It was her faith, her inconvenience, her insistence, not God’s. God didn’t give or sustain her faith. He gave principles to live by and she believed those principles. The whole culture knew the principles including the judge.
Acting according to the law, which is a very human thing to do and is what this widow did, was an act of faith.
Faith’s Results Don’t Always Require God’s Intervention
Implied here is a truth we don’t readily see. Faith can sometimes be answered in very horizontal ways, meaning not mystical.
In other words, faith can sometimes be answered without God’s direct intervention.
It’s like a great meal. God doesn’t have to earn the money or buy and cook the food to provide us a feast. He maintains the natural order and we do the rest, but it’s still His provision.
Although God never forsakes us and is a very present help in trouble, there’s no indication He did anything special or out of the ordinary to support this widow. She dangled helplessly with no assistance from anyone, not even God.
Instead of begging for a miracle, she acted and her consistent action alone was sufficient.
Faith Is Focused
I’m sure this woman prayed but the Bible says nothing about what she prayed, how she prayed or when she prayed. What we know for certain is she didn’t spend all her time on her knees.
Prayer is action but in this case it wasn’t the only action or even the most important action. Instead of spending her time focused solely on God, she focused on the person ordained to provide the help she needed, the judge. And she focused on the actions required to get his attention.
She didn’t go around town harping and moaning about mistreatment.
She also didn’t write letters to the editor or complain to neighbors and fellow workers. If she were here today, I doubt she would have mentioned it at church. As far as we know moaning loudly about mistreatment wasn’t a part of her strategy.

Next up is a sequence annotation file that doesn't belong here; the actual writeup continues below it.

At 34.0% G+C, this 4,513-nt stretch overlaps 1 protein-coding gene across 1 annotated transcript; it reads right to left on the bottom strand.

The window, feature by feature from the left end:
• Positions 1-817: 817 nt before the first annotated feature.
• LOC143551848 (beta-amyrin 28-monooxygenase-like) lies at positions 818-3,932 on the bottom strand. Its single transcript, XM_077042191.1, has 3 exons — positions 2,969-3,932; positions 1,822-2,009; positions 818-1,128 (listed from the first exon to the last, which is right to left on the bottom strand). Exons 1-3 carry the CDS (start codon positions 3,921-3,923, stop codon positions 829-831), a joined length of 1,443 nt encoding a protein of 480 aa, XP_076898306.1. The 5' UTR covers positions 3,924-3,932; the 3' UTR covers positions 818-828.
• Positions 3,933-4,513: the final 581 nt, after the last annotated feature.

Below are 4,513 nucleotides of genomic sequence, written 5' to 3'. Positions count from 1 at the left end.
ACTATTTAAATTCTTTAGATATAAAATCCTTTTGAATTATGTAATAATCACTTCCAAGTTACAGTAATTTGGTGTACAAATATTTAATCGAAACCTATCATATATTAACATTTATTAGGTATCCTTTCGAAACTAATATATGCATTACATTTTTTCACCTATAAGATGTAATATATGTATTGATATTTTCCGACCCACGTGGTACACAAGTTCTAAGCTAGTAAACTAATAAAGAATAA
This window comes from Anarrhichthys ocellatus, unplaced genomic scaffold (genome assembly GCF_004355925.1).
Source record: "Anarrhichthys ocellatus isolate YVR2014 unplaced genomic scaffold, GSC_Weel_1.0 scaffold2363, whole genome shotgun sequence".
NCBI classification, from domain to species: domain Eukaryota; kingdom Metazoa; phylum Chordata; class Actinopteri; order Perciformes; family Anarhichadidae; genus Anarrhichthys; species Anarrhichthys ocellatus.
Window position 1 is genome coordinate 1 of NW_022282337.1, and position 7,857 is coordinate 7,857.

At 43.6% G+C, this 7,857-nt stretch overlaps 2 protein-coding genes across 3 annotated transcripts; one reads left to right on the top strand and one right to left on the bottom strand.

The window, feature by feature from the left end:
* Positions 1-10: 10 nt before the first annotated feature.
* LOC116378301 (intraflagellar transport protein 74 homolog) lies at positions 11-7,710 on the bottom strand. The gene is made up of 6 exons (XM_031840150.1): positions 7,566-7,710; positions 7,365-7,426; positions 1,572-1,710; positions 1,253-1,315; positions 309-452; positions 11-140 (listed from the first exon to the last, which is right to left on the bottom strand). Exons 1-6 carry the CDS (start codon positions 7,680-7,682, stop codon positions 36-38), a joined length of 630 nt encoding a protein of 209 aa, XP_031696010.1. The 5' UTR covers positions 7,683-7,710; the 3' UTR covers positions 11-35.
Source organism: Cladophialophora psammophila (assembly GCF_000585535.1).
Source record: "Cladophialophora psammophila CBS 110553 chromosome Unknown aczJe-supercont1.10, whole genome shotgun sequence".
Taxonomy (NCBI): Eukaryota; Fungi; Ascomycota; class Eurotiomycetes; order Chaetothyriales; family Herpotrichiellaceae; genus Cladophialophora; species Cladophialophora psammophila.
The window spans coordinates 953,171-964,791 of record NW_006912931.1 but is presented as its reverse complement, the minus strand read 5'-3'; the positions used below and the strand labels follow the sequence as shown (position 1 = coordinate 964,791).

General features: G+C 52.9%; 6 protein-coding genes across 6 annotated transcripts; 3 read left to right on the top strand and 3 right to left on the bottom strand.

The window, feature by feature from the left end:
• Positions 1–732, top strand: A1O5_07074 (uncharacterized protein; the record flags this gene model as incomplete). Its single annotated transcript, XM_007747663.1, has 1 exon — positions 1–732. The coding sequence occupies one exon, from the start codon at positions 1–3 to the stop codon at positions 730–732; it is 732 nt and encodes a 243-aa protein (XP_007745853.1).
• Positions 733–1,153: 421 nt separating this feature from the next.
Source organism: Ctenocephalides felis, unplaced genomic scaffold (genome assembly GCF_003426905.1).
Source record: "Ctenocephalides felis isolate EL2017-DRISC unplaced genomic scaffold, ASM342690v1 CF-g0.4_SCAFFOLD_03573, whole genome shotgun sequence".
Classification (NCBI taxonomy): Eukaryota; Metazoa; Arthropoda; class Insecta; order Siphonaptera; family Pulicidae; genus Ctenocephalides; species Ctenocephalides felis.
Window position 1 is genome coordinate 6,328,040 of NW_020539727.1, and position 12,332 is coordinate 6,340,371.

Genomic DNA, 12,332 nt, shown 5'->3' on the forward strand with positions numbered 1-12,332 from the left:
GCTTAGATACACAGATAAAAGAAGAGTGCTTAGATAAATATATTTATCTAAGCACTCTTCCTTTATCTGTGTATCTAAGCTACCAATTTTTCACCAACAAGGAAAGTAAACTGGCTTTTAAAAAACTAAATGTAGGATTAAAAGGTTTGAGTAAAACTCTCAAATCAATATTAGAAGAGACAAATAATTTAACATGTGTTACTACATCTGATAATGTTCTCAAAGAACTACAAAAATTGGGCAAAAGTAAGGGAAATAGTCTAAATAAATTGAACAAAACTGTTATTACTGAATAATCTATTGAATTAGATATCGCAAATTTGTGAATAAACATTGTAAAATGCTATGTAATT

And from her example we learn that focusing is important to the proper exercise of faith. Moaning to the people who can’t help is more like gossip than constructively focused effort.
Faith Has No Audio or Visual
The actions of faith are visible but the look and sound of it can’t be stereotyped. It isn’t the same for every person, so it isn’t always obvious. Sometimes you can recognize it only after the mountain moves.
When you compare William Carey’s experience to David Livingstone’s you find occasional similarities, but there is no absolute parallel.
The widow didn’t make any flamboyant declarations about acting in faith. There were no exclamations of what she expected God to do in response.
There was also nothing in her actions that screamed “I’m acting in faith!” There was nothing particularly spiritual or biblical about what she did.
Do we normally think people are acting in faith when they press charges or file legal complaints?
The judge observed her actions. The public observed her actions. Neither recognized her as an example of faith. Only Jesus did that.
Faith Is A New Way To Pray
This passage opens by saying that Jesus intended to teach the disciples to always pray and never give up. But the primary character in the parable is a woman whose posture reflects none of the traditional images of prayer: kneeling, folding hands and voicing complaints to God.
Most people respond to injustice emotionally. They are incensed or numbed. One becomes a vigilante, the other is inert. One strikes out, the other only prays.
The point is there are more than two responses to injustice. No doubt this widow prayed but we are only told what she did in addition to praying.